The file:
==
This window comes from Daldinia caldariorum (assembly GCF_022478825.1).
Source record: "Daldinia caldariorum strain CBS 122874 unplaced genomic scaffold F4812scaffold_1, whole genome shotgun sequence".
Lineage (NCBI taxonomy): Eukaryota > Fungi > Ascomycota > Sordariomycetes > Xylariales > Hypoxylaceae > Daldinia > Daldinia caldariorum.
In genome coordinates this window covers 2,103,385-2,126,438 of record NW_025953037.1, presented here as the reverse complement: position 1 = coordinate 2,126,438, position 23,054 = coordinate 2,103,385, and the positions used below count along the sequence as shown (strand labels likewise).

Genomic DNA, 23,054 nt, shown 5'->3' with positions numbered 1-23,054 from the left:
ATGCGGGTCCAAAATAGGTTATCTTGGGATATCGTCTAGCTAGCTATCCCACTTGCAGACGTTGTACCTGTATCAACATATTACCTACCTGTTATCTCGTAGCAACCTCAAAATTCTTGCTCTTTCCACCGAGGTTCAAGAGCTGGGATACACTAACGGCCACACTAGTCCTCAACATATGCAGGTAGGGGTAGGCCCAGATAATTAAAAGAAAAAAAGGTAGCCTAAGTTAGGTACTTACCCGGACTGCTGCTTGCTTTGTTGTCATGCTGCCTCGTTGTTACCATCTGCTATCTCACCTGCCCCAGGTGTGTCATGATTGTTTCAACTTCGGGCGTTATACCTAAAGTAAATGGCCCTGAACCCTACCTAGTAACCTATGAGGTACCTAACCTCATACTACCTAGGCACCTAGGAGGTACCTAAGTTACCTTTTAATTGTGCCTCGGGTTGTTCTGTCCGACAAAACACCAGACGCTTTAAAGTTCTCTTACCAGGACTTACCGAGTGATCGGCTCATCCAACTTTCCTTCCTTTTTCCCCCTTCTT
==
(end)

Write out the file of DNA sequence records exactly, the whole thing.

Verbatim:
This window comes from Daldinia caldariorum (assembly GCF_022478825.1).
Source record: "Daldinia caldariorum strain CBS 122874 unplaced genomic scaffold F4812scaffold_1, whole genome shotgun sequence".
Lineage (NCBI taxonomy): Eukaryota > Fungi > Ascomycota > Sordariomycetes > Xylariales > Hypoxylaceae > Daldinia > Daldinia caldariorum.
In genome coordinates this window covers 2,103,385-2,126,438 of record NW_025953037.1, presented here as the reverse complement: position 1 = coordinate 2,126,438, position 23,054 = coordinate 2,103,385, and the positions used below count along the sequence as shown (strand labels likewise).

Genomic DNA, 23,054 nt, shown 5'->3' with positions numbered 1-23,054 from the left:
ATGCGGGTCCAAAATAGGTTATCTTGGGATATCGTCTAGCTAGCTATCCCACTTGCAGACGTTGTACCTGTATCAACATATTACCTACCTGTTATCTCGTAGCAACCTCAAAATTCTTGCTCTTTCCACCGAGGTTCAAGAGCTGGGATACACTAACGGCCACACTAGTCCTCAACATATGCAGGTAGGGGTAGGCCCAGATAATTAAAAGAAAAAAAGGTAGCCTAAGTTAGGTACTTACCCGGACTGCTGCTTGCTTTGTTGTCATGCTGCCTCGTTGTTACCATCTGCTATCTCACCTGCCCCAGGTGTGTCATGATTGTTTCAACTTCGGGCGTTATACCTAAAGTAAATGGCCCTGAACCCTACCTAGTAACCTATGAGGTACCTAACCTCATACTACCTAGGCACCTAGGAGGTACCTAAGTTACCTTTTAATTGTGCCTCGGGTTGTTCTGTCCGACAAAACACCAGACGCTTTAAAGTTCTCTTACCAGGACTTACCGAGTGATCGGCTCATCCAACTTTCCTTCCTTTTTCCCCCTTCTT